‘I'm going full glam for my c-section. I'm not ashamed.'

In just five short weeks, I’ll be giving birth to my second baby boy. 

Naturally, like most expectant mothers, I’m spending my final months leading up to meeting him obsessively planning for his arrival. My to-do lists have their own subheadings. My phone pings with a reminder every other hour (I really do need to finish that Centrelink application). I’ve washed and folded a silly number of tiny socks. Our bedroom has been rearranged to make way for a bassinet. I’ve added newborn-size nappies to next month’s Amazon order. 

And I’ve booked myself in to get my hair and nails done the day before my scheduled C-section

Before you ask, the answer is “yes” — I’ve also picked out the exact pajamas I’ll wear after surgery, the clothes I want to leave the hospital in, and the outfit my baby will be wearing when we emerge into the world (we’ll be colour-coordinated, of course). 

I know what you’re thinking. No, really, I do, because I used to think exactly the same way. 

Imagine being so vain that you’d care what you look like when you give birth. The only thing that matters is a healthy baby. 

That was my attitude going into my first birth, and I think it’s one a lot of women share. There’s a certain amount of shame, and even superstition, that comes with wanting to look and feel your best when giving birth — like somehow, the very act of putting forethought into your appearance could be tempting fate, or asking for something to go wrong. 

There’s a sense that women should just be happy with the hand we’re dealt during birth, and that expecting anything “more” would be greedy. Giving birth is, inarguably, dangerous, and the priority is getting both mum and baby out the other side as safely as possible. When you put it in those terms, it seems frivolous — maybe even callous — to care about how your hair looks. 


So when I was pregnant with my first baby, I decided I would do it “right”. The only thing I would focus on was getting my baby safely into the world. I didn’t need it to be special, or life-changing. I didn’t need to look or feel a certain way. I didn’t mind where it happened, who was there, what I was wearing, whether my nails were painted, or if I left the hospital in a hessian sack. I was totally chill about the whole thing, nothing to see here, and certainly no unreasonable demands, as if maybe — by not asking too much of it - luck would shine favourably on me and my son. 

Well. As I was astonished to learn, that actually isn’t how luck works. Or how the universe works. Or how babies work. Or how birth works. 

WATCH: Meet The Delivery Room, Mamamia's new podcast all about birth stories. Hosted by Jessie Stephens and produced by Emma Gillespie. Post continues after the video.

Despite my very best efforts to keep my expectations low, I gave birth to my first baby via emergency c-section at 32 weeks. The whole experience felt completely out of my control, which only added insult to injury, because I had been so careful not to try to control too much. Not to be too demanding or anything, but… where was my reward for expecting so little?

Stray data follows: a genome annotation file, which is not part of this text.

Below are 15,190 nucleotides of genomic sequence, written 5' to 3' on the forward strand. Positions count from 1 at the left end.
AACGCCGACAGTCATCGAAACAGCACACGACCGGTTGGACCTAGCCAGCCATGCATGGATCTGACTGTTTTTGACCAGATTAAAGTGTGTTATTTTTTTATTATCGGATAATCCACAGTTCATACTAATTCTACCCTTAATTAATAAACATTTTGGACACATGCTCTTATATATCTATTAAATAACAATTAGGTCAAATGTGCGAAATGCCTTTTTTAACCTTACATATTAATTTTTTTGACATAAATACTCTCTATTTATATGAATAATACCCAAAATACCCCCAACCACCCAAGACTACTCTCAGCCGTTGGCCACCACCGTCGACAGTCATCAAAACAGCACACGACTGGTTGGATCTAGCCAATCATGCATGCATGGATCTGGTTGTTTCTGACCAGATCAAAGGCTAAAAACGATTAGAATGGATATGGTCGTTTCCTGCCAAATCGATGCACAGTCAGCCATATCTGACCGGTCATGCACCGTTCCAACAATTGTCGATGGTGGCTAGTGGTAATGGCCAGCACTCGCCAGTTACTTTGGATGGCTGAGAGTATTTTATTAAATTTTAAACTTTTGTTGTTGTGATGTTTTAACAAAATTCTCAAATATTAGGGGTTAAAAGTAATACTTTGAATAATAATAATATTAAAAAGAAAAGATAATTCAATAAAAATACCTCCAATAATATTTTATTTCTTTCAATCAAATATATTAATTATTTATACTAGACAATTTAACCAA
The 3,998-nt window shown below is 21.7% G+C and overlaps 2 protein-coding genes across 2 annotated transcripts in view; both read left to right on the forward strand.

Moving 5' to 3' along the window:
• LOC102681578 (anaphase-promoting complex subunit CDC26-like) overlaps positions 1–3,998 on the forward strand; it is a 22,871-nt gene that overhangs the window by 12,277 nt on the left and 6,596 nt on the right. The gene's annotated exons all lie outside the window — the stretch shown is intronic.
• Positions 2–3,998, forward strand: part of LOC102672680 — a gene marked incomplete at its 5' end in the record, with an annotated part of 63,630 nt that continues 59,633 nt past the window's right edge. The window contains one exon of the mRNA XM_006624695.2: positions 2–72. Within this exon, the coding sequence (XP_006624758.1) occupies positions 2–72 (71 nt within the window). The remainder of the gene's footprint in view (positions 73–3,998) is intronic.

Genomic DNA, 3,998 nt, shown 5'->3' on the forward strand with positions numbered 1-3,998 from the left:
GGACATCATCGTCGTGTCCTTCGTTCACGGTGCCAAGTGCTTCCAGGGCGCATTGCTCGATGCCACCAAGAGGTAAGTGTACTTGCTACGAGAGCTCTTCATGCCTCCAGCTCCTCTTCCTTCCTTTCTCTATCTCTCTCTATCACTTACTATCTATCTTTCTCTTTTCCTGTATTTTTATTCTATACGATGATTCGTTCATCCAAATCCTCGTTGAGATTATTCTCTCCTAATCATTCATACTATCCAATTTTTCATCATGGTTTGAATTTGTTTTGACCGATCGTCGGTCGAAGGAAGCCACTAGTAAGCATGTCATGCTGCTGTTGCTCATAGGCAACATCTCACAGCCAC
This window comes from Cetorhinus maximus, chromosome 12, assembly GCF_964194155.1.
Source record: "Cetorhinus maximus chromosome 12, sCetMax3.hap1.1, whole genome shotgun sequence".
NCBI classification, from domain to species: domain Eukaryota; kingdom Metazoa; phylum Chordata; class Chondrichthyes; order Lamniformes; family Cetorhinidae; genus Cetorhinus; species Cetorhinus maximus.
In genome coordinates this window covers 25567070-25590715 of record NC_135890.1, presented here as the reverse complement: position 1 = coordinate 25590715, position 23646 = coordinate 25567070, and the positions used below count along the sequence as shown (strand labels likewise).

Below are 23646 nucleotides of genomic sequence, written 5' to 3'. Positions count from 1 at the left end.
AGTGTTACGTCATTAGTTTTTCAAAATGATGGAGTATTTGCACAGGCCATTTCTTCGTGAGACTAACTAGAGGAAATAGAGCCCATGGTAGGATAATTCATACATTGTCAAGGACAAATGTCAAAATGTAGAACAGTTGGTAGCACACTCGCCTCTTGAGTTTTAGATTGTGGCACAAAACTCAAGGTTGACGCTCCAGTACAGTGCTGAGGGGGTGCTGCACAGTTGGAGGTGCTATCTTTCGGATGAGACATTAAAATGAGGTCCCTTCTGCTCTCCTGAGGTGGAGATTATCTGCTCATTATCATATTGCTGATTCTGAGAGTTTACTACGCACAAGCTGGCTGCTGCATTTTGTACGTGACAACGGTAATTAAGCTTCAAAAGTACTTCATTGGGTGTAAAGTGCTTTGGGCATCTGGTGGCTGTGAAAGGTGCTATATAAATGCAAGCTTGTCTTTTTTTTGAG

As any rational person could tell you, the fact that I had pregnancy complications was completely unrelated to my attitude towards my birth. The universe doesn’t punish people who are bold enough to think they can control their future, any more than it rewards people who try to fly under its radar. Apart from actual medical interventions recommended by a doctor, there’s nothing you can do, or can avoid doing, to guarantee a smooth path through pregnancy, or a healthy baby. 


And, unbelievably — although I really did feel like there might be — there isn’t a prize for refraining from planning your optimum birth. 

LISTEN: Leigh sits down with Jessie Stephens, alongside her husband Rich, to talk about their birth story that took place for 32 hours. Post continues after the podcast.

So this time around, I think: why not? Why not lean in to every frivolous thing that may, or may not, make my birth experience that little bit more special?

Why not aim for the glowing post-birth photo I never got with my first son, who was whisked to the NICU before I even had a chance to hold him? 

Why not have a monogrammed blanket ready to go so we can announce this baby’s name to the world, when my first son came as such a surprise we were still confirming his name on the way into theatre? 

Why not buy a new pair of slippers to make that first shuffle across the hospital a little bit luxe, when my footwear last time consisted of the Havianas I was wearing when I was admitted and nothing else? 

Of course, things might still go wrong. There’s a chance that things will happen in the next five weeks that make my slipper purchase entirely redundant. 

But if they do, it won’t be because I dared to hope for a best-case scenario. 

And hey. At least my hair will look fantastic.  

Image: Supplied. 

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